The Knight Lab takes new, innovative ideas wherever we can find them — conferences, quick chats with industry folks, academics, students, etc. But one of the surest places for us to look is Northwestern’s Innovation in Journalism and Technology class. Sure, it’s close to home, but it’s also unique because we get to see prototypes in action — a rarity when discussing ideas and innovation in journalism.
As Larry Birnbaum, a Lab co-founder who co-teaches the class, said today, “The class is one of the key sandboxes, where proof of concept prototypes get carried out to see if they make any sense.”
Yesterday, seven groups of computer science and journalism students presented the projects they’ve been working on for the last ten weeks. (If you missed the live-streaming, you can watch it as an archive or read on.)
Birnbaum and assistant professor of journalism Jeremy Gilbert taught the class and guided the development of each prototype.
Feel free to share your excitement/disappointment/inspiration in the comments below.
Neighborhood Buzz shows users what people in a particular Chicago neighborhood tweet about most.
Users choose a topic (sports, travel, food, etc.) and the system creates a heat map of the city that shows how often people in different neighborhoods tweet about that topic. Conversely, users can start with the map and click through different neighborhoods to see what each area tweets about most.
At the moment Neighborhood Buzz is tuned to for neighborhoods, but it could be modified to show different geographic boundaries (school districts, zip codes, etc.) or broader, more complex issues (happiness, homophobia, racism, etc.)
Sarah Adler (journalism)
David Cooperberg (computer science)
Karthic Hariharan (computer science)
Basil Huang (computer science)
Virtual Abby uses a trove of Dear Abby columns to give advice to people on Twitter. Twitter users who have questions about what to do with a particular real life problem tweet their question to @VirtualAbby. Virtual Abby then replies to the user with links to relevant Dear Abby columns.
Under the hood, the system works by analyzing the content of the question then matching keywords from the tweet with the similar keywords in Dear Abby columns before replying with pertinent links.
Virtual Abby is a fun demonstration that pairs data from Twitter with a popular, and widely syndicated stalwart of American publishing.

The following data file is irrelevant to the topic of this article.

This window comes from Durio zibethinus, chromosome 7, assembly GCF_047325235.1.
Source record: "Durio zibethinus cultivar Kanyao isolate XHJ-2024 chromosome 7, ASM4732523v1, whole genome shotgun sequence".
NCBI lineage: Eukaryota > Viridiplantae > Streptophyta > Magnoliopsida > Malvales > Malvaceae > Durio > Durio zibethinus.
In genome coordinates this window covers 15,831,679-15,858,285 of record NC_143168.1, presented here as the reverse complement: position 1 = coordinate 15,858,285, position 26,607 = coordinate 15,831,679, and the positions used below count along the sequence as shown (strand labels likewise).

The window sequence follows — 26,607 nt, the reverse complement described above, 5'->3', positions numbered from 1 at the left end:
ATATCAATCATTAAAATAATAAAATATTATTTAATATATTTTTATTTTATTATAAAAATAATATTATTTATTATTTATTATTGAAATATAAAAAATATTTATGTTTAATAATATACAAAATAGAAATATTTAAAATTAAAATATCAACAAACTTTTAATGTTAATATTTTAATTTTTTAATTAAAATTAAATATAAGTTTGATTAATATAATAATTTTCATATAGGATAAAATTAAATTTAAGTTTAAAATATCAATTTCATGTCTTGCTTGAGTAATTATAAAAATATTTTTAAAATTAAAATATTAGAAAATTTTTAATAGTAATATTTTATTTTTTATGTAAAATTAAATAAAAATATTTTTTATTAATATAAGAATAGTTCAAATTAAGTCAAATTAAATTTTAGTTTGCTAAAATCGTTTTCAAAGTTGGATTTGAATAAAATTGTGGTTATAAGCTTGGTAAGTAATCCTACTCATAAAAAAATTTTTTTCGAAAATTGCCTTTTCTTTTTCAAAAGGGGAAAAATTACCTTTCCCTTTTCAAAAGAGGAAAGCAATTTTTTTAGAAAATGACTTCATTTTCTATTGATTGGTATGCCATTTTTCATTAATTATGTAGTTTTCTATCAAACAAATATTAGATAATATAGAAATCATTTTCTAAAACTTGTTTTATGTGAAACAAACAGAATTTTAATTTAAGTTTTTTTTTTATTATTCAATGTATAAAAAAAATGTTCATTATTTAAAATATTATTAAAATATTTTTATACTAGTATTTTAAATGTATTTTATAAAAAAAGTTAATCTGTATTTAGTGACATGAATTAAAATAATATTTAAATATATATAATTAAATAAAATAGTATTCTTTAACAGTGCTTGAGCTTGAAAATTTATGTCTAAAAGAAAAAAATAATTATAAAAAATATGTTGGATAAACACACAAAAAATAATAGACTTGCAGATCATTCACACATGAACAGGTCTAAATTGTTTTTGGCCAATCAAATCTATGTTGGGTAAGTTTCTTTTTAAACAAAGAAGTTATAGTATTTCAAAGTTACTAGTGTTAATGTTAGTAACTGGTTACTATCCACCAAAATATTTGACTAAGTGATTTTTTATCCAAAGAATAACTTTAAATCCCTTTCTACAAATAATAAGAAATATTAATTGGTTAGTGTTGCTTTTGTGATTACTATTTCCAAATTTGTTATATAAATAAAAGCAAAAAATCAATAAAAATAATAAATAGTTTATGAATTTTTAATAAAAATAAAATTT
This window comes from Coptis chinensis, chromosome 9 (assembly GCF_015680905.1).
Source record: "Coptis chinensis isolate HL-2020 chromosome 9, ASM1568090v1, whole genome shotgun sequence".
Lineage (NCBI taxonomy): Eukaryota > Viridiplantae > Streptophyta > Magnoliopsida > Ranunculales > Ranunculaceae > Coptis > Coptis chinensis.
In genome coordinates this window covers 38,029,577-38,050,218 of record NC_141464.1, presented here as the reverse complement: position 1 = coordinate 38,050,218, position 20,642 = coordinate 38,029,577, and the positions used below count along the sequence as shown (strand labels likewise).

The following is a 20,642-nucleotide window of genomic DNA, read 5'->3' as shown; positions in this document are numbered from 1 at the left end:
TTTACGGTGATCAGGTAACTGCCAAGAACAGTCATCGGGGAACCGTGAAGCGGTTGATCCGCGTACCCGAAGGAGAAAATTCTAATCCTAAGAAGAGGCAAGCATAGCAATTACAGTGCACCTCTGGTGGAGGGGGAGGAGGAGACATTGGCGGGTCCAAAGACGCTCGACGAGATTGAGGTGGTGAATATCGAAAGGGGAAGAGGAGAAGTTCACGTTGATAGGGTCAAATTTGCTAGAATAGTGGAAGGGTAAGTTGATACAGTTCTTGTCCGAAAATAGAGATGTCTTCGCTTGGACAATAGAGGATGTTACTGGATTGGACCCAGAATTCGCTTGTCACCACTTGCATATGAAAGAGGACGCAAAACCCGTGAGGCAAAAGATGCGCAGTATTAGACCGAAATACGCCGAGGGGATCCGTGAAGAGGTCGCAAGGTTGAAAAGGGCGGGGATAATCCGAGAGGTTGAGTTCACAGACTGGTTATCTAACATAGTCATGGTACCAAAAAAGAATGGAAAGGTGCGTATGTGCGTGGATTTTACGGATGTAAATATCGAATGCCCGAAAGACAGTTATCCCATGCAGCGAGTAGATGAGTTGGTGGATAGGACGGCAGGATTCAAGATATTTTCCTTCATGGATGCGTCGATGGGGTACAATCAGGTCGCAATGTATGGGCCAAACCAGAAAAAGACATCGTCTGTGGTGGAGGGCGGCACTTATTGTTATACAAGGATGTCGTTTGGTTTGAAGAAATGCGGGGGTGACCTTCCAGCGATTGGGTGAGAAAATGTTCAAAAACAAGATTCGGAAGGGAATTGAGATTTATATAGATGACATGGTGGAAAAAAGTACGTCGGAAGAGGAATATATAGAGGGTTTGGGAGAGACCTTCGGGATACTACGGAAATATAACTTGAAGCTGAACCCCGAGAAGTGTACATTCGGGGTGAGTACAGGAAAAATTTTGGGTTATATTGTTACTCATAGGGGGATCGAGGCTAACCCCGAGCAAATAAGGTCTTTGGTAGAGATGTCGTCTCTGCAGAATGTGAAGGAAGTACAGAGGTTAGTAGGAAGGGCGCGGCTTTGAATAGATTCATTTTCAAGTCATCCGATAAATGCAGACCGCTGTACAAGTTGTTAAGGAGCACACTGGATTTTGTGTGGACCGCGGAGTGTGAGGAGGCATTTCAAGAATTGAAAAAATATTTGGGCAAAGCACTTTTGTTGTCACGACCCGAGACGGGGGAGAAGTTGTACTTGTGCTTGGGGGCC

Asmaa Aljuhani (computer Science)
John Greene (computer science)
Matthew Zampa (journalism)
Arbitrack is a browser extension that makes political jargon accessible by assessing its origins, offering a definition, and showing other instances of the word or phrase.
Readers of political news stories who have installed Arbitrack will see political jargon highlighted in the text as they read. Partisan jargon is highlighted in either red or blue, depending on the party most likely to use the term (think red for “Obamacare” and blue for “Romnesia.) When the reader hovers over a phrase a pop-up appears that shows a Google trends graph indicating the frequency of use, relevant tweets, an Urban Dictionary definition, and any Wikipedia articles that explain the term.
Though Arbitrack’s database is updated regularly and includes thousands of phrases, users can also submit terms or words for inclusion.
Chip Weinberger (computer Science)
Yee Wei (computer science)
Stakeholder Tweetback gives additional voice and context to the political figures in news stories by allowing readers to quickly see what else public figures have said about a particular subject.
For example someone reading a story on the fiscal cliff might come across a short quote from U.S. Speaker John Boehner. With Stakeholder Tweetback a reader can quickly see what Boehner has said about the fiscal cliff via his twitter handle.
The idea here is to give stakeholders and sources more voice and context than is found in the typical news story. For stakeholders who don’t have a Twitter handle, the system will attempt to find related handles. One good example: the system returns tweets from @USTreasury when Treasure Secretary Tim Geithner’s name is added.
This is another cool tool that uses all the trove of Twitter data to automate a small aspect of storytelling.
Miriam Boon (computer science and social behavior)
Andrew Briggs (computer science and English)
Will Hicks (journalism)
Dynamic Content is a WordPress plugin that provides additional facts and figures for the companies mentioned in financial stories.
The technology allows authors to add a ‘dynamic content’ link as easily as they’d add a hyperlink to a typical WordPress story. After the story is published readers see a ‘dynamic content’ link, which they can hover over for a pop-up that includes a company’s recent news, executive bios, or description.
This is a unique tool that allows users to get additional information very easily without leaving the page.
Dennis Ai (computer science)
April McFadden (journalism)
Audrey Ross (computer science)
WildGuide is a mobile app that uses geo-location to give visitors to the Northwestern campus additional information about buildings and other landmarks they see on campus.
Users, point their phone’s camera at landmarks and Wildguide provides information about what they’re looking at — building names, professors who teach in the building, and the latest news about the school that holds classes there.
Users can also submit events that happened at specific locations.
John Hudson (computer science)
Netta-Lee Lax (journalism)
James Liu (computer science)